To state the obvious: Parenting is rewarding, but it’s not always easy.
So rest assured, you are not alone if you find your children’s teenage years difficult. They are discovering their independence, and you try not to pull your hair out while they do. Your job is simply to guide them as best you can so that they grow into reasonably well-adjusted adults. Among your many important responsibilities is helping them understand financial independence and how it will help their future.
It doesn’t matter if your teen is most likely to earn multiple degrees after high school, transition from class clown to the next big name in comedy, or wait until they go out into the world to figure out what they want to be when they grow up. They will be on the road to financial independence if they have learned and developed important money management skills and habits before leaving home.
One such skill is creating a budget. It̵7;s perhaps the most crucial money skill your teen should learn. With it, they will know how to manage their money to save, secure their financial future and maybe even build wealth.
Keep reading to learn more about budgeting tips for teens and how to teach your teen to create and manage a budget. And who knows, you might even learn a few things in the process.
Budgeting for Teens: Shaping Spending and Saving Habits
According to investment bank Piper Sandler’s annual Taking Stock With Teens® 2023 survey, the average teen spent about $2,400 in 2022, with 60% of that money coming from parents. It might only amount to $200 a month, but the good or bad spending habits teens develop with that $200 a month can stick with them into adulthood. Helping them build responsible spending and saving habits will help them grow into financially responsible and independent adults.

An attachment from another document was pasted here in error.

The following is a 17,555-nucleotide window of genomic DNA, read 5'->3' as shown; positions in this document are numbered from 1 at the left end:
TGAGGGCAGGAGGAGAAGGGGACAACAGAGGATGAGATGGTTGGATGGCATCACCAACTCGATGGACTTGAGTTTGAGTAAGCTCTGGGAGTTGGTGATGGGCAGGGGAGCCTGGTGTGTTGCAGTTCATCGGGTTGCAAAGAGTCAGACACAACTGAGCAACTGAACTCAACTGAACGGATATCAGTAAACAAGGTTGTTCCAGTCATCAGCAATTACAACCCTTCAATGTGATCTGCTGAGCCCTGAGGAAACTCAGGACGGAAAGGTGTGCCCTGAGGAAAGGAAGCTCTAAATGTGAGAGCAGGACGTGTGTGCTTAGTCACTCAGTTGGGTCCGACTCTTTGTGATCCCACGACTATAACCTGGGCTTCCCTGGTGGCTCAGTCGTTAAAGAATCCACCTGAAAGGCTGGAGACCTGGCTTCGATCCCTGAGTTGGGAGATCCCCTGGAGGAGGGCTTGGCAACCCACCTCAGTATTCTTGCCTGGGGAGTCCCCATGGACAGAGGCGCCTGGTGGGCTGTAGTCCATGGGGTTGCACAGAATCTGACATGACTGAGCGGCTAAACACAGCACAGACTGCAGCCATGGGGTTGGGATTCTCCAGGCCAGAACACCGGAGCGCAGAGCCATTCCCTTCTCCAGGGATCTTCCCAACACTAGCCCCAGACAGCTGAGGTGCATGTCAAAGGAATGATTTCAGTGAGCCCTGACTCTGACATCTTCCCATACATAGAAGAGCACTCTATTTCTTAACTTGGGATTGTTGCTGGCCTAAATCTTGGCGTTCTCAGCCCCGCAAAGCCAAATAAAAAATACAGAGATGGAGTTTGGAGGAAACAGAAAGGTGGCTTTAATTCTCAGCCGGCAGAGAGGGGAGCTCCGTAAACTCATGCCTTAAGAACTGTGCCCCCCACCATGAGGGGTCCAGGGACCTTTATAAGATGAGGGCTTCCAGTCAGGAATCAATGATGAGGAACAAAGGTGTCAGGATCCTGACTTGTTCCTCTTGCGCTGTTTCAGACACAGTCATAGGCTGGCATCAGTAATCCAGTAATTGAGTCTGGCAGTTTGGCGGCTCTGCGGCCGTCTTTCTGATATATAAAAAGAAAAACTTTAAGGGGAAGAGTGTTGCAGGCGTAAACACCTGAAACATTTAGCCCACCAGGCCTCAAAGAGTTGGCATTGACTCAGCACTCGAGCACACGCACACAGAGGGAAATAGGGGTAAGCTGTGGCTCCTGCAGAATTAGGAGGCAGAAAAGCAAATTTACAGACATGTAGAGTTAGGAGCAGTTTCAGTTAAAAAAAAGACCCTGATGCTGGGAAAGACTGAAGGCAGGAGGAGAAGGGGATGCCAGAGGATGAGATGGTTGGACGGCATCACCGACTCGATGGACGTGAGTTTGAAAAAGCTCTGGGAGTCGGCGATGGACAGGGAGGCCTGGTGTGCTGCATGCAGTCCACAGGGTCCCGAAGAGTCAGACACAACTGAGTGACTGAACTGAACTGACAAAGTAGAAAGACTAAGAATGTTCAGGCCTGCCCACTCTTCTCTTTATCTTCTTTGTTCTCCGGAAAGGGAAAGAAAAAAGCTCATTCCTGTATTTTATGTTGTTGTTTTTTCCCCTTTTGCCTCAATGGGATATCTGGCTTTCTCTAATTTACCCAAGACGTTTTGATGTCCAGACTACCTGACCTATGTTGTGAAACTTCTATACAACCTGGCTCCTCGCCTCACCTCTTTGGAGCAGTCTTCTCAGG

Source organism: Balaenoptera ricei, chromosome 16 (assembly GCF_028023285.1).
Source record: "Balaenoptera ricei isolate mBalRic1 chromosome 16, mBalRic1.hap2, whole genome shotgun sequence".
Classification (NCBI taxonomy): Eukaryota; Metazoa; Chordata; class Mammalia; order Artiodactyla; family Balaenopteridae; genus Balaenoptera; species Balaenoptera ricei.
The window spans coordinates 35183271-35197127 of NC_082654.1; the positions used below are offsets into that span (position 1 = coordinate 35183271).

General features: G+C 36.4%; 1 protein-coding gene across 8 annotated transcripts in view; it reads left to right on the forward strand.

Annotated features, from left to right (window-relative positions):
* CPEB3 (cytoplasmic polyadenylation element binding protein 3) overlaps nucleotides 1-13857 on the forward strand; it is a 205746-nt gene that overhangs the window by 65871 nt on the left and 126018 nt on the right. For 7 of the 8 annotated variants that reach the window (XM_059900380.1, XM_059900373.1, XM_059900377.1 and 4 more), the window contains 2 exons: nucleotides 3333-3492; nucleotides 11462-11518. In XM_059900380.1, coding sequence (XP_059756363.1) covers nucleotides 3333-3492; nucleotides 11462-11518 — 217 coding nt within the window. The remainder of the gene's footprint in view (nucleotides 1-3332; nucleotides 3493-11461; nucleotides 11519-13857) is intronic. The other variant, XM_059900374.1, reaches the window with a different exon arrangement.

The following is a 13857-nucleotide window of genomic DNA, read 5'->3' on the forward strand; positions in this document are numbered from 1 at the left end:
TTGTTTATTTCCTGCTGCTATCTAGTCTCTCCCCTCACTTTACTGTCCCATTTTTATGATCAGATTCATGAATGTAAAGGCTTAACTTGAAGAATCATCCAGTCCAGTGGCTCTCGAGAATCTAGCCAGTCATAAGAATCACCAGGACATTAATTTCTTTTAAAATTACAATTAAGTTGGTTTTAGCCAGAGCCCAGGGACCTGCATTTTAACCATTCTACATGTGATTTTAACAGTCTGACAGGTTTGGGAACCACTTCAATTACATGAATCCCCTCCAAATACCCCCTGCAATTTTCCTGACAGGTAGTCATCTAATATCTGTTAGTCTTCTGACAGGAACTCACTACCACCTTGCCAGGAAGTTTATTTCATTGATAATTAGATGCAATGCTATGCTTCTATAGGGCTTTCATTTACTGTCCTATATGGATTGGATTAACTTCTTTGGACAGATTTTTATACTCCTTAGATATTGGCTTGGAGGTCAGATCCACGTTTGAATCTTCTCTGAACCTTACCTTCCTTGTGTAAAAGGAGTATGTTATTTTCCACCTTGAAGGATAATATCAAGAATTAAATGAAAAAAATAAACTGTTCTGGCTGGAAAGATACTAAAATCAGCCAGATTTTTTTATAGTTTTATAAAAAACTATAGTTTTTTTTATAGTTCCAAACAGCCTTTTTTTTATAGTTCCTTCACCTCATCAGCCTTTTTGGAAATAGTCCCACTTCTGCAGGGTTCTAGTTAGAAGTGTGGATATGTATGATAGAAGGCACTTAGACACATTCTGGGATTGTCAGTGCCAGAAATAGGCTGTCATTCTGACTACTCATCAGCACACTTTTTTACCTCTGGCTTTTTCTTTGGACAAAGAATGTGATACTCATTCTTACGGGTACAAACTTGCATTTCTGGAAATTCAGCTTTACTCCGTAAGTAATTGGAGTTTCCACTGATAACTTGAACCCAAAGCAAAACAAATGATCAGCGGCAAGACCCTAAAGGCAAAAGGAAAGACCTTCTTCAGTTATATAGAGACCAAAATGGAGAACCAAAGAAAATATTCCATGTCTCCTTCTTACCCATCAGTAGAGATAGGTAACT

The financial responsibilities of ordinary teenagers
During adolescence, children should take on some financial responsibility to help prepare them for managing money in adulthood. Ideally, they should have some expenses that they are responsible for and some money to work towards.
Even if most of your teen’s money comes from you, you can still get them to pay for some personal expenses, like clothes, entertainment, or that all-important first date. If they use your car, they can contribute to the gas. Savings goals can include putting money aside for college or a car of your own.
Common challenges for teenagers
Keeping Up With the Joneses is not just an adult phenomenon. Teens face some of the same money challenges as adults.
It’s tough to deal with peer pressure to keep up financially with classmates who always seem to have the newest and coolest things. They must weigh spending decisions based on their wants and needs and in the process learn to prioritize needs. Sometimes they learn the hard way that spending money on one thing means you don’t have money for something else.
Discuss these challenges with your teen and give them the financial tools they need to make better money decisions. Help them open a savings and checking account so they can start building a savings habit and learn how to manage a checking account. Most importantly, teach them how to manage their money with a budget.